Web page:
The Ozzy Osbourne-fronted Black Sabbath will play in New Zealand this weekend for the first time in 40 years, with an album to follow in June. The metal legends lifted the lid on 13 at a closed session in Auckland.
The founding fathers of heavy metal arrived in Auckland this week ahead of two dates at Vector Arena, and one of the first items on their to-do list was to treat a small audience to a listen-through of a new album.
13 is the first all-new Black Sabbath album to feature legendary singer Ozzy Osbourne since 1978's Never Say Die!, but by his own admission he had checked out long before then.
The voice behind fan-favourite songs War Pigs and Planet Caravan said he considered 13 to be the successor to 1973's Sabbath Bloody Sabbath, while subsequent albums were meant to pay the bills.
"I lost the spark for it," the 64-year-old said. "I was just a drunken junkie at that point."
By 1979, the drinking was too much for his bandmates, and he received his final marching orders.
Tony Iommi, the well-spoken guitarist whose teenage factory accident led him to change his playing style and ultimately set the tone for heavy metal to follow, said there were no lingering tensions in the band any more.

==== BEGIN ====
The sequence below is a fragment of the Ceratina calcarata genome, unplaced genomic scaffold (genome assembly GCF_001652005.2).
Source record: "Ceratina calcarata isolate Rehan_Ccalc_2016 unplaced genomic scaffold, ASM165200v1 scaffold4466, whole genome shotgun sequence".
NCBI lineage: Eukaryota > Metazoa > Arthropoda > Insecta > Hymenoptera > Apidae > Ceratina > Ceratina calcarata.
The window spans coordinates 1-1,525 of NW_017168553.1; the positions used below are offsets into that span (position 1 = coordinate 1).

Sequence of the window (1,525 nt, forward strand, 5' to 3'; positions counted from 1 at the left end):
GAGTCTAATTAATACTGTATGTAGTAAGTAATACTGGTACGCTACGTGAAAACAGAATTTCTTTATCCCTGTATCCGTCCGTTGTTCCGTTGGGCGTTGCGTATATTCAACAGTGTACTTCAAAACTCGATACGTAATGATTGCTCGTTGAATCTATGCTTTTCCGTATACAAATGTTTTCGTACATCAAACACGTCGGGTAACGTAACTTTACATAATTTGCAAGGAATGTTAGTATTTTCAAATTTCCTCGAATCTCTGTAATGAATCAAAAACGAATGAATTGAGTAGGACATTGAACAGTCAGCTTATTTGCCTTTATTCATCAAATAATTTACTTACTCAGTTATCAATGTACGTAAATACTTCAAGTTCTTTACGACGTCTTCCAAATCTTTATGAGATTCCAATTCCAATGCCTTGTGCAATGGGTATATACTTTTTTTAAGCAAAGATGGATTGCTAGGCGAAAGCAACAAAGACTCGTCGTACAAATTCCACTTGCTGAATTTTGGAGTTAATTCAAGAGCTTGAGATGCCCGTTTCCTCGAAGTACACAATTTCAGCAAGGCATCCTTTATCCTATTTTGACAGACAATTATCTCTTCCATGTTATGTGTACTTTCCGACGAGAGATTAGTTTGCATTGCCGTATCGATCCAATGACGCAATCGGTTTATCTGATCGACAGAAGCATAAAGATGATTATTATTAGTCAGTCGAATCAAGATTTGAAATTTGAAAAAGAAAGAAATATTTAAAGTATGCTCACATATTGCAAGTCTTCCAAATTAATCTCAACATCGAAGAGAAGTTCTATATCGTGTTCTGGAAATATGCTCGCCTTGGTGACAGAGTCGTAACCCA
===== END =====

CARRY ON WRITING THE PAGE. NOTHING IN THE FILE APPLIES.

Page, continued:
"Give him a few months," joked bassist Geezer Butler.
"Give him a few days," said Osbourne.
Tension arrived in a few minutes when a journalist asked the singer if he was okay, following recent reports about the state of his marriage.
"I'm still breathing," Osbourne said in glib dismissal.
Iommi quipped that his bandmate would need to be carried out of the conference at the end, and then the focus was back where it belonged - on the music.
13, produced by Rick Rubin and slated for release on June 7, is heavy with the low-tuned, grinding chords and fluent blues leads that set Black Sabbath apart from other bands of the psychedelic era.
Founding member Bill Ward's vacancy has been filled on the new album by Brad Wilk, a drummer best known for Rage Against the Machine's audacious funk-metal beats. Despite some differences on paper Wilk, an American some 20 years younger than his bandmates, was accepted into the band's environment comfortably. They said he had jazz talents reminiscent of the legendary Gene Krupa.
Wilk was also favourably compared with Bill Ward himself.
The Birmingham band, who first announced themselves to the world in 1970 with two albums - the eponymous debut and the genre-defining Paranoid - acknowledged their influential status and all the Black Sabbath covers that come with the territory.
"I heard a copy of Iron Man played on accordions," Iommi chuckled.
"Accordion man," muttered Osbourne. "What's the f**king world coming to?"
* Black Sabbath play Auckland's Vector Arena on April 20 and April 22 with support from Shihad. The Herald's Scott Kara will present a track-by-track analysis of 13 this weekend.